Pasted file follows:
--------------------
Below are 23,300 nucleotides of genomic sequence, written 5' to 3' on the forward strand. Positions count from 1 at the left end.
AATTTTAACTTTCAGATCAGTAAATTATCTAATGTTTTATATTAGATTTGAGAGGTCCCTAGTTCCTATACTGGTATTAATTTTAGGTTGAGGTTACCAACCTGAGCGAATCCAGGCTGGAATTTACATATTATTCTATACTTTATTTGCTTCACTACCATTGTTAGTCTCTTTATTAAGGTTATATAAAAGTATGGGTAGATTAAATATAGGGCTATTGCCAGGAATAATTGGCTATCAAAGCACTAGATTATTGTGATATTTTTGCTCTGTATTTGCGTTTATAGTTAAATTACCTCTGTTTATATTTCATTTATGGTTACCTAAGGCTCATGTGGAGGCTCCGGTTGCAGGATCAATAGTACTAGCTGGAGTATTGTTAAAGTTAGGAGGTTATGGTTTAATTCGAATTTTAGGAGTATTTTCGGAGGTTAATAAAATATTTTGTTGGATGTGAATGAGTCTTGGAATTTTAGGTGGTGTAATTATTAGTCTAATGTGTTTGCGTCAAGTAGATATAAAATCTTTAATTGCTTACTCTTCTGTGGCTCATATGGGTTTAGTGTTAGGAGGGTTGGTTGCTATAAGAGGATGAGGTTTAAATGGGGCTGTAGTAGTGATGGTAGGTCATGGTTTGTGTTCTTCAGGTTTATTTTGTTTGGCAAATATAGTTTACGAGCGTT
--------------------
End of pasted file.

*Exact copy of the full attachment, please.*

Below are 23,300 nucleotides of genomic sequence, written 5' to 3' on the forward strand. Positions count from 1 at the left end.
AATTTTAACTTTCAGATCAGTAAATTATCTAATGTTTTATATTAGATTTGAGAGGTCCCTAGTTCCTATACTGGTATTAATTTTAGGTTGAGGTTACCAACCTGAGCGAATCCAGGCTGGAATTTACATATTATTCTATACTTTATTTGCTTCACTACCATTGTTAGTCTCTTTATTAAGGTTATATAAAAGTATGGGTAGATTAAATATAGGGCTATTGCCAGGAATAATTGGCTATCAAAGCACTAGATTATTGTGATATTTTTGCTCTGTATTTGCGTTTATAGTTAAATTACCTCTGTTTATATTTCATTTATGGTTACCTAAGGCTCATGTGGAGGCTCCGGTTGCAGGATCAATAGTACTAGCTGGAGTATTGTTAAAGTTAGGAGGTTATGGTTTAATTCGAATTTTAGGAGTATTTTCGGAGGTTAATAAAATATTTTGTTGGATGTGAATGAGTCTTGGAATTTTAGGTGGTGTAATTATTAGTCTAATGTGTTTGCGTCAAGTAGATATAAAATCTTTAATTGCTTACTCTTCTGTGGCTCATATGGGTTTAGTGTTAGGAGGGTTGGTTGCTATAAGAGGATGAGGTTTAAATGGGGCTGTAGTAGTGATGGTAGGTCATGGTTTGTGTTCTTCAGGTTTATTTTGTTTGGCAAATATAGTTTACGAGCGTT